KNOWLEDGE, ATTITUDE, AND PRACTICES TOWARD LASSA FEVER MANAGEMENT AMONG HEALTHCARE WORKERS IN MARYLAND COUNTY, LIBERIA
Neonora, Ade Payne-Barclay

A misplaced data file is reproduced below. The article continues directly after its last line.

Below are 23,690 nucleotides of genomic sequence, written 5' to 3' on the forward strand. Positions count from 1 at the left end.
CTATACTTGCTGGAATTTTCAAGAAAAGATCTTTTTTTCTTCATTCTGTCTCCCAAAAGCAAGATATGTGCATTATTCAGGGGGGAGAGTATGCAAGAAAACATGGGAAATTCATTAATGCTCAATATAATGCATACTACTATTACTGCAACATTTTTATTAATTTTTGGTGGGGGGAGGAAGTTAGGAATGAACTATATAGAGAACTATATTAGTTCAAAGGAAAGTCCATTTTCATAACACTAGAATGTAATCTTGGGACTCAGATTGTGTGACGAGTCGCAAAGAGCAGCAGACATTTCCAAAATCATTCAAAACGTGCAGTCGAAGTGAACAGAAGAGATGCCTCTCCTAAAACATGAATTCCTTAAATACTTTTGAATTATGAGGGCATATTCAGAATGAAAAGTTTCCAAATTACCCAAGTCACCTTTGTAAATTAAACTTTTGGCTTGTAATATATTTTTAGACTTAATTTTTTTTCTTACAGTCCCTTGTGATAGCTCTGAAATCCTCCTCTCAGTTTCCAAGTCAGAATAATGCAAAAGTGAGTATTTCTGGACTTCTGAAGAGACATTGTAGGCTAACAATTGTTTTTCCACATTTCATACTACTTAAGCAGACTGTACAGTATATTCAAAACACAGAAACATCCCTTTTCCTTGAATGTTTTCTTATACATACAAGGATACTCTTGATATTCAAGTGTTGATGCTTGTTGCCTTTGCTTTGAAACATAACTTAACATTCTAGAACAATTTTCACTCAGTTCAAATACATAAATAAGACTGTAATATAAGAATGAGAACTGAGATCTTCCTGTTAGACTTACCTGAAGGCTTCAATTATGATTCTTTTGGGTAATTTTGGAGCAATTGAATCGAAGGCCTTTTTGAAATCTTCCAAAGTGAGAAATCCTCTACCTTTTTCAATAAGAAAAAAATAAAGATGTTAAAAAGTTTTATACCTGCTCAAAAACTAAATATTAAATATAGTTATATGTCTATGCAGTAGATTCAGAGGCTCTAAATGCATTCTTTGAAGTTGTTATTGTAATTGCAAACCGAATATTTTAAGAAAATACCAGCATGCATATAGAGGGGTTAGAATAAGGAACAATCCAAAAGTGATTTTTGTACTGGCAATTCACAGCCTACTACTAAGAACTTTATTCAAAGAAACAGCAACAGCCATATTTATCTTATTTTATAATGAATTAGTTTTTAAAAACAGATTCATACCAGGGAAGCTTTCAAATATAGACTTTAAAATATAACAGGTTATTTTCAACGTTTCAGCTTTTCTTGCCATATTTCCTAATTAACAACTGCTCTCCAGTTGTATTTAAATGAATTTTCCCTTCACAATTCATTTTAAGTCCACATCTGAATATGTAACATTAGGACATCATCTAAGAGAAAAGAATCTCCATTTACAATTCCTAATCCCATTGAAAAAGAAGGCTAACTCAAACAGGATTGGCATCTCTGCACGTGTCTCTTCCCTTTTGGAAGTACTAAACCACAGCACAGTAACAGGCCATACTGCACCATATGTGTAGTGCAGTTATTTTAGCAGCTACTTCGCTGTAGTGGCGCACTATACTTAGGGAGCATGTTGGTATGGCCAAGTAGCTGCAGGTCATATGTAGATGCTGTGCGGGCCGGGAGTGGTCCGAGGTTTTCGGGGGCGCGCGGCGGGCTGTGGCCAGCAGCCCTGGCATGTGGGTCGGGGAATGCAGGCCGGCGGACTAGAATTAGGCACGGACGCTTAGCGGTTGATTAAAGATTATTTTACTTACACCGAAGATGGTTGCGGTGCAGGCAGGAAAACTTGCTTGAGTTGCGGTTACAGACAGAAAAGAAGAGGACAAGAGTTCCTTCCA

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This research study examined the knowledge, attitude, and practices towards Lassa fever (LF) management among healthcare workers in Maryland County, Liberia West Africa. This virus is transmitted by the rodent of the genus Mastomys natalensis commonly known as the “multi-mammate rat.” The Mastomys rats are the carrier of the virus which is active in their urine and feces. The virus is a single-stranded RNA virus belonging to the virus family Muridae. This sought to study explored the relationship between knowledge, attitude and practice towards Lassa fever management among healthcare workers in Maryland County, Liberia. Two hundred and ninety-nine healthcare workers between 22 and 52 years participated in a quantitative research using the cross-sectional study design. Participants were selected randomly after stratification. Data was collected using structured questionnaires and analyzed o STATA for windows, version 16. Analysis included descriptive statistics (frequencies and percentages). The study used the logistic regression since the response variable, health care practices was categorical. This allowed us to classify respondents as practicing poor or good health care practices. The developed logistic model was found to be statistically significant, (𝟔) = 𝟐𝟒.𝟖𝟖, = 𝟎.𝟎𝟎𝟎𝟒 meaning that at least one of the predictor variables included in the model affected the health care practice outcome. The study found statistically significant predictors were health care worker cadre, z = -2.45, p = .014, OR = .62 95% CI (.43, .91) and experience z = 3.68, p = .000, OR = 2.32 95% CI (1.48, 3.63). The odds ratio health care cadre shows that higher cadre is associated with poor health care practices. In particular, an increase in cadre by one level lowers the odds of falling in the good practice category by a factor of 0.62. There was a statistically significant association between health care practices on Lassa fever management and the variables cadre, p = .002 and years of experience and as a health care worker, p = .000. Consistent with other studies on the knowledge about Lassa fever and its management, there is a lack of adequate knowledge of Lassa fever management among Healthcare workers. This study found that there was not infection prevention control measures put in place across governmental and private owned clinics so compliance was lacking. In conclusion, this study showed that knowledge on the management of Lassa fever both in governmental and private health facilities were less desirable putting Healthcare workers at risk of the virus. The study also showed that compliance to the control and prevention of Lassa fever management among healthcare workers is lacking due to the fact that none of the clinics and hospital have infection protective control practice put in place towards Lassa fever management. The researcher recommends the Director of the Maryland county health team must put in place proper and effective control practice and prevention strategies which are crucial in the management of Lassa fever for the healthcare workers. Both the public and private health facilities must consistently put priority in place to implement standard infection prevention and control interventions when caring for febrile patients to prevent nosocomial infections including Lassa fever. Sensitization on knowledge of LF by the Williams V S Tubman University through media platforms all year round in the county with an added focus on the students of health sciences.